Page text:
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For The Love Of Mrs Kitley

March 7, 2014

There are some people who are obviously inspirational.   Mother Theresa.  Corrie Ten Boom*.  Miranda**.  

They exude charisma and derring do and, well, an inner power that has the capacity to shock and awe.  

And then there are your friends and acquaintances.  These are people with whom you may have grown up, or who marry friends or with whom you work day by day and who seem utterly ordinary, as you may well seem to them.  And then, it may be, that one day you realise that they are far from ordinary; that they are, in fact, so completely extra-ordinary that they take on almost super-human status.

I have a friend like that.  Her name is Mrs Kitley (or Charley, to her friends). 

Charley married my friend Rich.  I sang at their wedding but, as is often the case with wives of male friends, haven’t really ever sat down and chatted to her for very long.  We’ve probably talked in the sense of having a deep and involved conversation once or twice in my life.  When we lived in Israel, however, I would send long-winded (can you believe it?) and immensely details emails home.  it was rare that anyone replied, but Charley did.  She would send me a much more pithy and interesting email back with snapshots of family life.  It was through this correspondence that our friendship grew. 

A couple of years ago, Charley discovered she had bowel cancer.  She is in her early 30s and has two small children.  it’s not something you expect to happen to you, certainly not at that age.  It was a pretty devastating prognosis, but Charley is, it turns out, not the type to take something that is merely life-threatening and deeply unpleasant as a chance to be in a really bad mood and retreat from the world.  Far from it.  

Since she was diagnosed she has had over 30 sessions of chemotherapy.

She has learnt to fly a helicopter.  

She has had major surgery.

She has taught her children to ski.

She has had over 25 hours of radiotherapy.

She has written one of the most entertaining and uplifting blogs you will find on the internet and it’s here.  Enjoy. 

Now, however, things have become serious.  Lord Saatchi is promoting a bill through the House of Lords which will enable doctors to explore innovative methods of treatment at the request of the patient without fear of prosecution.  This is something that Charley is passionate about.  Too many times, it seems, once the limits of conventional medicine have been reached, the shutters come down and the patient is told that there are no more avenues to explore.  For someone like Charley who will do anything it takes to see her daughter start school that’s just not good enough.  Doctors who wish to try something non-conventional should be supported in that choice.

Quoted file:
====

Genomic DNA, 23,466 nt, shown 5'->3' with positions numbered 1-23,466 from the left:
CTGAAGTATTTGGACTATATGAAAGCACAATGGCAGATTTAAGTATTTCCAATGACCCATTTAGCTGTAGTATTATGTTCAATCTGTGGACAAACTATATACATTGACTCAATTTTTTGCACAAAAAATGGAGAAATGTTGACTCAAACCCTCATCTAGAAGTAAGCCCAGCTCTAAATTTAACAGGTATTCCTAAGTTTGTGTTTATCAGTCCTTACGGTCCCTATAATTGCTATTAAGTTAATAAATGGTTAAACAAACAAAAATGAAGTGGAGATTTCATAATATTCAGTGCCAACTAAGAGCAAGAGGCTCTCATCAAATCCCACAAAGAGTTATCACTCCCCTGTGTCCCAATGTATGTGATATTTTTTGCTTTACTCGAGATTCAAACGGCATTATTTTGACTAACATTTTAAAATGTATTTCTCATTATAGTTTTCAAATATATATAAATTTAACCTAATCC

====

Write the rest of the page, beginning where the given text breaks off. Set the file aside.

Charley has been invited to the House of Lords to explain what the bill would mean from a patient’s perspective.  This could be fun. Last week she thought she had an imaginary daughter in Waitrose, thanks to the pills she’s on at the moment.  However she’s pulled it off once, when invited to an initial consultation and put her point forward so well to Lord Saatchi that she’s been invited back to address a wider audience. 

She’ll be great, and she’ll make a fabulous impression I am sure.  What will really help, however, is to have additional widespread public support for the bill.

It’s all on the internet at The Saatchi Bill.  There are detailed explanations of what the bill proposes and, most crucially, there is a link on the site to show your support.  

Please, please, please, for the love of Mrs Kitley, sign up.    

 

 

*If you haven’t read ‘The Hiding Place’ about the life of Ms Ten Boom, you have a treat in store.  

**And if you haven’t seen the eponymous sitcom, you have an even bigger treat in store. Actually, read The Hiding Place first and then, when it all gets a bit much, put on an episode of Miranda and marvel at the self-effacing and utterly genius slapstick that allows a plus-size awkward and gauche woman to be the one person on the screen you really, really want to be.  Unless you’re male.  That probably doesn’t apply to you.  Sorry about that. 

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4 Comments
  1. Sharon permalink

    I agree, Charley sounds like an extraordinary person. Her children are so blessed to have her. Thanks for telling us about her fight to watch her children grow up. She will now be in our prayers. Go get them Charley

    Like

  2. Feeling humbled. And blessed. Off to click and see what we can do. Not sure if she’s done her stuff already, but if she hasn’t I hope she’s brilliant – sounds like she couldn’t not be.

    Like

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